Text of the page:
Edgewood is the least known of Long Island's state hospitals.  This is probably because it had the shortest lifespan and was very close to Pilgrim State Hospital. Edgewood was opened in the early 1940s. It was originally owned by the US Federal Government, who used it for "shell shock" suffers returning from WWII. Along with part of Pilgrim it was then called Mason General Hospital. It is also said that POWs were housed there during the war.

The government commissioned a documentary, Let there be Light, that was filmed at Mason General. This video offers us a rare look at Edgewood while it was an active facility.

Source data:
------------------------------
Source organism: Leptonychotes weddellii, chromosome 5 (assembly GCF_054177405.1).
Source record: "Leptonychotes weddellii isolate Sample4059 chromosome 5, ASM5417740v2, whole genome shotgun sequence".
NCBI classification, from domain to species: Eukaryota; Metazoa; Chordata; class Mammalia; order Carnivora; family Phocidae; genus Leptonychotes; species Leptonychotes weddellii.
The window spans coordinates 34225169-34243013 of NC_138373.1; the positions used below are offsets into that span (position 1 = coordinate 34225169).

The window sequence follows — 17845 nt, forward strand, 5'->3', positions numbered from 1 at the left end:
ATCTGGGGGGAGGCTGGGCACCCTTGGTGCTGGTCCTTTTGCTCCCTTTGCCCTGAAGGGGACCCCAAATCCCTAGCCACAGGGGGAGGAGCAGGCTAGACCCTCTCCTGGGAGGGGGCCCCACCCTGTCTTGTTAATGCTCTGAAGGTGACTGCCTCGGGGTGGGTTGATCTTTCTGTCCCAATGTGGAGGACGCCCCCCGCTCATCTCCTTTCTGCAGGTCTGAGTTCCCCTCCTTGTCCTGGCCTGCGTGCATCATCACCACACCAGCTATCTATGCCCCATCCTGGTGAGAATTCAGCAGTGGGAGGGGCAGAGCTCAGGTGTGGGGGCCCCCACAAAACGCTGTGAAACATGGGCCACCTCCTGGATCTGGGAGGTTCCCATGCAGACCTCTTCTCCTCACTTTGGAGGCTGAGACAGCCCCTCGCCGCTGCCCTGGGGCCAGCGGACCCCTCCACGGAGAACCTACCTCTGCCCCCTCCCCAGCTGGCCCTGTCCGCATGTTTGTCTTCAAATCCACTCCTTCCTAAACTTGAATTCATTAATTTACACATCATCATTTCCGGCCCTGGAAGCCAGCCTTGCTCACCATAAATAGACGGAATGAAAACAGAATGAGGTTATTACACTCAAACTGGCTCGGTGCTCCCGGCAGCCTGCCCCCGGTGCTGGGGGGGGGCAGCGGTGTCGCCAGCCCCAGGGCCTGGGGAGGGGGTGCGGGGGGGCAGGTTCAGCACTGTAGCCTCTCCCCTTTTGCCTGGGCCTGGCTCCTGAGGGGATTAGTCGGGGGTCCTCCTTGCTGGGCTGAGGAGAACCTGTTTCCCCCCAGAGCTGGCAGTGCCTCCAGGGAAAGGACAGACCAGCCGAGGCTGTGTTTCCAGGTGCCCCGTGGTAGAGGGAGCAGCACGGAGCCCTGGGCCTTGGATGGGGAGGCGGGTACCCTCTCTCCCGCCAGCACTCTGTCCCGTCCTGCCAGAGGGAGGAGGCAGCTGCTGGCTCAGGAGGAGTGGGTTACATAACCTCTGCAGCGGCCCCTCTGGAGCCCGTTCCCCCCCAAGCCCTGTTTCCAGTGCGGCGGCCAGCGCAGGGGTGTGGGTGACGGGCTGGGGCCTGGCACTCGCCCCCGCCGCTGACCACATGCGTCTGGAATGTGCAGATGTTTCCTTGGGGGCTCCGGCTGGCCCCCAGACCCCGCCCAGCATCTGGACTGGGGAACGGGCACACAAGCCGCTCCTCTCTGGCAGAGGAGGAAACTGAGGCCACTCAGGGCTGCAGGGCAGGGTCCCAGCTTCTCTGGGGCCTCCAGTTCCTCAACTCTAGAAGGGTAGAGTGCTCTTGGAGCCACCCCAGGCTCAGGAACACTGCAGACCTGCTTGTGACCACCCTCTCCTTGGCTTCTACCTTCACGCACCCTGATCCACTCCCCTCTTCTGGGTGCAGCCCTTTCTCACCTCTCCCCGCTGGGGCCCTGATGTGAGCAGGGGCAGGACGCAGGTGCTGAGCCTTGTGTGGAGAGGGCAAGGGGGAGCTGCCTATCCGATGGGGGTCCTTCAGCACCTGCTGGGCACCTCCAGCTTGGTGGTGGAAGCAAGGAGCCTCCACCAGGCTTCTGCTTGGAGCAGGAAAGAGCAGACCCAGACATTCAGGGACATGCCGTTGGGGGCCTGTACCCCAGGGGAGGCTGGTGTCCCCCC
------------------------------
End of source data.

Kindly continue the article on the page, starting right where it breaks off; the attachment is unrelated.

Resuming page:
Eventually Edgewood was transfered to Pilgrim and used as wards for tubercular and diabetic patients. In 1971 it was shuttered, though everything was left behind.

Edgewood Today

In 1989 the main building was demolished and in following years the other structures were razed. The land was turned into a preserve. Many reminders of the past in the preserve.

b_400_300_16777215_00_images_stories_old_Asylums_edgewood_august-2005-120.jpgThe rail spur once used for coal deliveries b_400_300_16777215_00_images_stories_old_Asylums_edgewood_august-2005-140.jpgsealed up tunnel hatch AOld Commack Road, converted to hospital use.  photo-356Old building sign in the woods.

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